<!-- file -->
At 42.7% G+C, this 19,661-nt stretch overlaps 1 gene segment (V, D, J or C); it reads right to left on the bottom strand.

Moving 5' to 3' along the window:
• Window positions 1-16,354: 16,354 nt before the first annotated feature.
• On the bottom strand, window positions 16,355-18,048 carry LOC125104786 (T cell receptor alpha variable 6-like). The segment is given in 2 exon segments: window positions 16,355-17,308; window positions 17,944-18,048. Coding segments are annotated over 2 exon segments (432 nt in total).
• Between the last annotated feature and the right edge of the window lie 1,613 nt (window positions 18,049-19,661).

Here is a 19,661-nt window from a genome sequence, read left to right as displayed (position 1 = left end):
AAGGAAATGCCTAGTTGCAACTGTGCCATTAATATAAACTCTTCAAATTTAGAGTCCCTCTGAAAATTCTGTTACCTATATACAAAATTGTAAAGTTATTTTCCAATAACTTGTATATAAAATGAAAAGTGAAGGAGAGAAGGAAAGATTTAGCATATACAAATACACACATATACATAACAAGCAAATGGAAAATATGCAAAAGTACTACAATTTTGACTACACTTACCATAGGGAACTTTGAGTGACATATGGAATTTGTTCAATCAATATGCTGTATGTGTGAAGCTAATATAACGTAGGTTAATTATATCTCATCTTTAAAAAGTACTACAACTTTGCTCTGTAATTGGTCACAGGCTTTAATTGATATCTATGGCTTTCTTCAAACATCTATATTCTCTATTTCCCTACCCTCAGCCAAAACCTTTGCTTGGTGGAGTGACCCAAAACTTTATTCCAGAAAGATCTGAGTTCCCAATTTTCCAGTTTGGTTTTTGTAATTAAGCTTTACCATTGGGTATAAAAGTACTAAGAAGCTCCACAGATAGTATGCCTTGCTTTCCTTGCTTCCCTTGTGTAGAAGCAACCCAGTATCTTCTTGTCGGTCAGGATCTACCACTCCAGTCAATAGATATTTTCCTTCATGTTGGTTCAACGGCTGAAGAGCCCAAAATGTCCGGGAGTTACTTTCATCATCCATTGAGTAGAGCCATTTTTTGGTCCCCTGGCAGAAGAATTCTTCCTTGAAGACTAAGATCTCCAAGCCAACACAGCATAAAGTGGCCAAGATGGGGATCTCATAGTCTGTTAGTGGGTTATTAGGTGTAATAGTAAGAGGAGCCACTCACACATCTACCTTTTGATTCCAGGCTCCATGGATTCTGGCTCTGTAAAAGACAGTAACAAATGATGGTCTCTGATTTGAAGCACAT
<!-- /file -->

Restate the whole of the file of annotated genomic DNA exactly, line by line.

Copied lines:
At 42.7% G+C, this 19,661-nt stretch overlaps 1 gene segment (V, D, J or C); it reads right to left on the bottom strand.

Moving 5' to 3' along the window:
• Window positions 1-16,354: 16,354 nt before the first annotated feature.
• On the bottom strand, window positions 16,355-18,048 carry LOC125104786 (T cell receptor alpha variable 6-like). The segment is given in 2 exon segments: window positions 16,355-17,308; window positions 17,944-18,048. Coding segments are annotated over 2 exon segments (432 nt in total).
• Between the last annotated feature and the right edge of the window lie 1,613 nt (window positions 18,049-19,661).

Here is a 19,661-nt window from a genome sequence, read left to right as displayed (position 1 = left end):
AAGGAAATGCCTAGTTGCAACTGTGCCATTAATATAAACTCTTCAAATTTAGAGTCCCTCTGAAAATTCTGTTACCTATATACAAAATTGTAAAGTTATTTTCCAATAACTTGTATATAAAATGAAAAGTGAAGGAGAGAAGGAAAGATTTAGCATATACAAATACACACATATACATAACAAGCAAATGGAAAATATGCAAAAGTACTACAATTTTGACTACACTTACCATAGGGAACTTTGAGTGACATATGGAATTTGTTCAATCAATATGCTGTATGTGTGAAGCTAATATAACGTAGGTTAATTATATCTCATCTTTAAAAAGTACTACAACTTTGCTCTGTAATTGGTCACAGGCTTTAATTGATATCTATGGCTTTCTTCAAACATCTATATTCTCTATTTCCCTACCCTCAGCCAAAACCTTTGCTTGGTGGAGTGACCCAAAACTTTATTCCAGAAAGATCTGAGTTCCCAATTTTCCAGTTTGGTTTTTGTAATTAAGCTTTACCATTGGGTATAAAAGTACTAAGAAGCTCCACAGATAGTATGCCTTGCTTTCCTTGCTTCCCTTGTGTAGAAGCAACCCAGTATCTTCTTGTCGGTCAGGATCTACCACTCCAGTCAATAGATATTTTCCTTCATGTTGGTTCAACGGCTGAAGAGCCCAAAATGTCCGGGAGTTACTTTCATCATCCATTGAGTAGAGCCATTTTTTGGTCCCCTGGCAGAAGAATTCTTCCTTGAAGACTAAGATCTCCAAGCCAACACAGCATAAAGTGGCCAAGATGGGGATCTCATAGTCTGTTAGTGGGTTATTAGGTGTAATAGTAAGAGGAGCCACTCACACATCTACCTTTTGATTCCAGGCTCCATGGATTCTGGCTCTGTAAAAGACAGTAACAAATGATGGTCTCTGATTTGAAGCACAT